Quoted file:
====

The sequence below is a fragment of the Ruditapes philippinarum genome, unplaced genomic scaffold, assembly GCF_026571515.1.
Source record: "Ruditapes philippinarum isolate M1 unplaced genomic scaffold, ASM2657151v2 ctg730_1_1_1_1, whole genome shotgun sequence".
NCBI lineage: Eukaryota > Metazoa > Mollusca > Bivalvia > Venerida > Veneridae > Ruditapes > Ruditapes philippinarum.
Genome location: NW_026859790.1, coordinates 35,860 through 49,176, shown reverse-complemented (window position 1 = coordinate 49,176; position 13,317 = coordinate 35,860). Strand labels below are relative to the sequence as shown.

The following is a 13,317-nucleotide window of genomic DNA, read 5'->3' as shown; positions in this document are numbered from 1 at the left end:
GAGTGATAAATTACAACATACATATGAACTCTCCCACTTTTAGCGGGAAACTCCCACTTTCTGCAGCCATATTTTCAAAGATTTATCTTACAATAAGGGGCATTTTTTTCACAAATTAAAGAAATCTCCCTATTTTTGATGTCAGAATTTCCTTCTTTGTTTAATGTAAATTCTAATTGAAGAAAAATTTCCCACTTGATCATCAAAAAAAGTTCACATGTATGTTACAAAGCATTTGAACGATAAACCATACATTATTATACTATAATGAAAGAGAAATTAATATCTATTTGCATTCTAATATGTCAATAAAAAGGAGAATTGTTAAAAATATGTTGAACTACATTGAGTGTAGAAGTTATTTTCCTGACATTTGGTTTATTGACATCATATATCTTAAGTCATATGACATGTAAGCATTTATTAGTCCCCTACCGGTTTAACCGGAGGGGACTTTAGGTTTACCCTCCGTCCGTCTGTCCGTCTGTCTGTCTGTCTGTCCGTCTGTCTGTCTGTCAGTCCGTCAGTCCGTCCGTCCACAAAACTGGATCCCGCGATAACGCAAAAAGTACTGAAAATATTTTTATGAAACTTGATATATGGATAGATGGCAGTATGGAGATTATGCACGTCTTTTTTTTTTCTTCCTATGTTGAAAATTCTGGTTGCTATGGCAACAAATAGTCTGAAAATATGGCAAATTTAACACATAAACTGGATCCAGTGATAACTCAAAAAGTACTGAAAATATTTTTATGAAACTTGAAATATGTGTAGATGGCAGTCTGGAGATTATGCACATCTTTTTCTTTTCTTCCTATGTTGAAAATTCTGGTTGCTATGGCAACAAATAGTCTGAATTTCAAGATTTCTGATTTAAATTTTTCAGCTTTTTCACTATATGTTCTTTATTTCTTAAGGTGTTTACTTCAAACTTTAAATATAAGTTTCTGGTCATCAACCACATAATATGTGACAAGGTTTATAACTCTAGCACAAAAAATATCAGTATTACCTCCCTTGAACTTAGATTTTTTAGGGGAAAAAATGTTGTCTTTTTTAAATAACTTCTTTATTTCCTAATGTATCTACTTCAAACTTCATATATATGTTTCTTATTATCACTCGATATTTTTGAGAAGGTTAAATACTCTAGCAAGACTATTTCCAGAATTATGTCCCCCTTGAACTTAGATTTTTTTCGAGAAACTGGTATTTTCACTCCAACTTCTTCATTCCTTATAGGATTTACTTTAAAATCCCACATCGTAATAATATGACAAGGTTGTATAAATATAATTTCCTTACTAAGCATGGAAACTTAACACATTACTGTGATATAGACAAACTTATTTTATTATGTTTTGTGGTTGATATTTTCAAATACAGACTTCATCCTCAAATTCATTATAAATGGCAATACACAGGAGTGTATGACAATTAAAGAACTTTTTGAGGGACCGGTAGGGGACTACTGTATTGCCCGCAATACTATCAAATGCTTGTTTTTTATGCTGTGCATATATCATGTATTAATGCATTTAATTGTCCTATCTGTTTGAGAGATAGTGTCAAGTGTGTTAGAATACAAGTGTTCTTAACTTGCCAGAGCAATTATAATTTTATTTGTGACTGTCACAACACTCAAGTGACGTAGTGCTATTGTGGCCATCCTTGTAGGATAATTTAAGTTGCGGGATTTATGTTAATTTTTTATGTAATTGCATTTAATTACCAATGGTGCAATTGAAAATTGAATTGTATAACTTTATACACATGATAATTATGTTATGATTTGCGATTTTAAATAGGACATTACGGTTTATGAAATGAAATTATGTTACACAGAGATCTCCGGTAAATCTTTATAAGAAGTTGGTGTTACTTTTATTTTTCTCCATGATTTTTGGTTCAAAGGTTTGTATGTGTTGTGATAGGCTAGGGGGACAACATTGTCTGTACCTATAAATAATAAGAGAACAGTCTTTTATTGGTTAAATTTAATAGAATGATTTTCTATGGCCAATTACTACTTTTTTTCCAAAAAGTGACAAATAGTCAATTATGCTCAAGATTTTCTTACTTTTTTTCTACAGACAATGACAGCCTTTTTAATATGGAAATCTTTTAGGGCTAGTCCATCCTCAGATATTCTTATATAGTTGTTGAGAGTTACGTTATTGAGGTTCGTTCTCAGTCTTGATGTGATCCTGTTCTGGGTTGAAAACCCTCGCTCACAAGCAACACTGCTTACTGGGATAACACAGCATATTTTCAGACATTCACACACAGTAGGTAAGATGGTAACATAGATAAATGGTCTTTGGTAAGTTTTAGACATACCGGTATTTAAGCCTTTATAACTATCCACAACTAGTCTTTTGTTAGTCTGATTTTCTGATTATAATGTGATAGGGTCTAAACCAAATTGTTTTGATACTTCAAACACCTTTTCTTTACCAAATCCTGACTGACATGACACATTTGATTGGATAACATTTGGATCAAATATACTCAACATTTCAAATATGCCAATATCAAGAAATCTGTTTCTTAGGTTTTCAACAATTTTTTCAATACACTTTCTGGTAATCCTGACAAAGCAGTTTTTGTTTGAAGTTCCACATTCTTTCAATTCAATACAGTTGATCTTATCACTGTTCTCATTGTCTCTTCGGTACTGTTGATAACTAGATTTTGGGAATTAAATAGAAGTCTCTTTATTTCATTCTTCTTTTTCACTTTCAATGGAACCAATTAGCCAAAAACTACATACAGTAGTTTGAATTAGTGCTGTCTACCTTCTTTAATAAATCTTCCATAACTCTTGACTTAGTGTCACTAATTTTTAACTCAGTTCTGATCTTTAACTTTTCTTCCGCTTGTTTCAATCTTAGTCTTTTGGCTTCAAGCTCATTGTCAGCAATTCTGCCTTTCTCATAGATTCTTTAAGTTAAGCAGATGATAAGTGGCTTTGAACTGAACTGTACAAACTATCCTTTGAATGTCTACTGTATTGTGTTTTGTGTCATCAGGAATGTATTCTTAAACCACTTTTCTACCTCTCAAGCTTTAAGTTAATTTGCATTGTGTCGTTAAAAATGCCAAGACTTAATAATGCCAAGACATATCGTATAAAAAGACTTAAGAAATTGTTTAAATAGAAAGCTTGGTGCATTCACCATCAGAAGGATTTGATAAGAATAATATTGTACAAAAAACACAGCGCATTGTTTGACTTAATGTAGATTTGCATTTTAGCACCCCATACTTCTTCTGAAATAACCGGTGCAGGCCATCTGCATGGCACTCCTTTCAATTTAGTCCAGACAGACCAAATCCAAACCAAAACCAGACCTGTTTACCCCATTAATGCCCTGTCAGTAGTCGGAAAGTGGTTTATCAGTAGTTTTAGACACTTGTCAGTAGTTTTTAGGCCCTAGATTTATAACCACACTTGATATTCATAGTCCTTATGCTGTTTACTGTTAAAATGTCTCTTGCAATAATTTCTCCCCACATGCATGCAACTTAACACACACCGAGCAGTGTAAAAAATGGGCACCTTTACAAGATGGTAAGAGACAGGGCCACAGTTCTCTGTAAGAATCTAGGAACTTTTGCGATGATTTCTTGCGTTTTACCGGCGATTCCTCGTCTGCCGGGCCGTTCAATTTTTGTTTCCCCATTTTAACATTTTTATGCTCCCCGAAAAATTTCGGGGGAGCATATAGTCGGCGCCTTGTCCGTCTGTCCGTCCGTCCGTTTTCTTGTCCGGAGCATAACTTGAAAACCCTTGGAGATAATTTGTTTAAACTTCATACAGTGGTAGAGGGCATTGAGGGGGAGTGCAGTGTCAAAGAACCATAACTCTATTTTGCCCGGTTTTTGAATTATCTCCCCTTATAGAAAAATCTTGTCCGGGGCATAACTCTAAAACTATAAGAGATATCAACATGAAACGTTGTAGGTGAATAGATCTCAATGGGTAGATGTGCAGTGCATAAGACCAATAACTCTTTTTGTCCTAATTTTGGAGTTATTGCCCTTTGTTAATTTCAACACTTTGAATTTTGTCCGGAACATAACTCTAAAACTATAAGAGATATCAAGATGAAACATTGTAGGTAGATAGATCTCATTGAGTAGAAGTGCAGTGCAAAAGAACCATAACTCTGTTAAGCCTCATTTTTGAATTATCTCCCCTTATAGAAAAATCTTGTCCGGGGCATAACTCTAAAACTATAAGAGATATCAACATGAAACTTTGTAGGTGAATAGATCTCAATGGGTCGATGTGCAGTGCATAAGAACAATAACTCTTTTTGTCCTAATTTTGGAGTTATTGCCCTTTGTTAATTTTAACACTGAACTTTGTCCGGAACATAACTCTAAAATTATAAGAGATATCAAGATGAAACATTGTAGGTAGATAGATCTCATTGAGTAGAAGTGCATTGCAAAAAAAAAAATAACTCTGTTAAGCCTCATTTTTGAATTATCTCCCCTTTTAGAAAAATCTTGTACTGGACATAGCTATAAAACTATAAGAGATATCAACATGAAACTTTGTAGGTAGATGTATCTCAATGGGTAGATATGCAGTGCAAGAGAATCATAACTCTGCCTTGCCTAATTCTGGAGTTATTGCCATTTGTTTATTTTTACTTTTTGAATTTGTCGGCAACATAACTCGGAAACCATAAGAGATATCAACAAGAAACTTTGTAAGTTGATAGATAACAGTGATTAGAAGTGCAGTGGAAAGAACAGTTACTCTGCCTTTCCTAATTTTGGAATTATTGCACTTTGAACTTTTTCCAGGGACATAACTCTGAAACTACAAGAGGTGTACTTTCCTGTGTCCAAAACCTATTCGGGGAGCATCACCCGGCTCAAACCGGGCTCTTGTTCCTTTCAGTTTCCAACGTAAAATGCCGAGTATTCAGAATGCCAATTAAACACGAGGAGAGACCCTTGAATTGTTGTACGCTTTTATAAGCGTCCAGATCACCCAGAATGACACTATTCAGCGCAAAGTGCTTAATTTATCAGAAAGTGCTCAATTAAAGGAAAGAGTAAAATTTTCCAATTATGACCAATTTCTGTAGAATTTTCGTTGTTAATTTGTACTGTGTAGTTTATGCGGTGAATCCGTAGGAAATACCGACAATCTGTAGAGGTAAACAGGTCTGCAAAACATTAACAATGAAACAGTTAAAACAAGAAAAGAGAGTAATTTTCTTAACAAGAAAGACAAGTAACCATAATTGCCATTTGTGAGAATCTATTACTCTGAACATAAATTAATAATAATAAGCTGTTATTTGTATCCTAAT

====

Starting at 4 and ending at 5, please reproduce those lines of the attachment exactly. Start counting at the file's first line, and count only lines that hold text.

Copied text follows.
Genome location: NW_026859790.1, coordinates 35,860 through 49,176, shown reverse-complemented (window position 1 = coordinate 49,176; position 13,317 = coordinate 35,860). Strand labels below are relative to the sequence as shown.

The following is a 13,317-nucleotide window of genomic DNA, read 5'->3' as shown; positions in this document are numbered from 1 at the left end: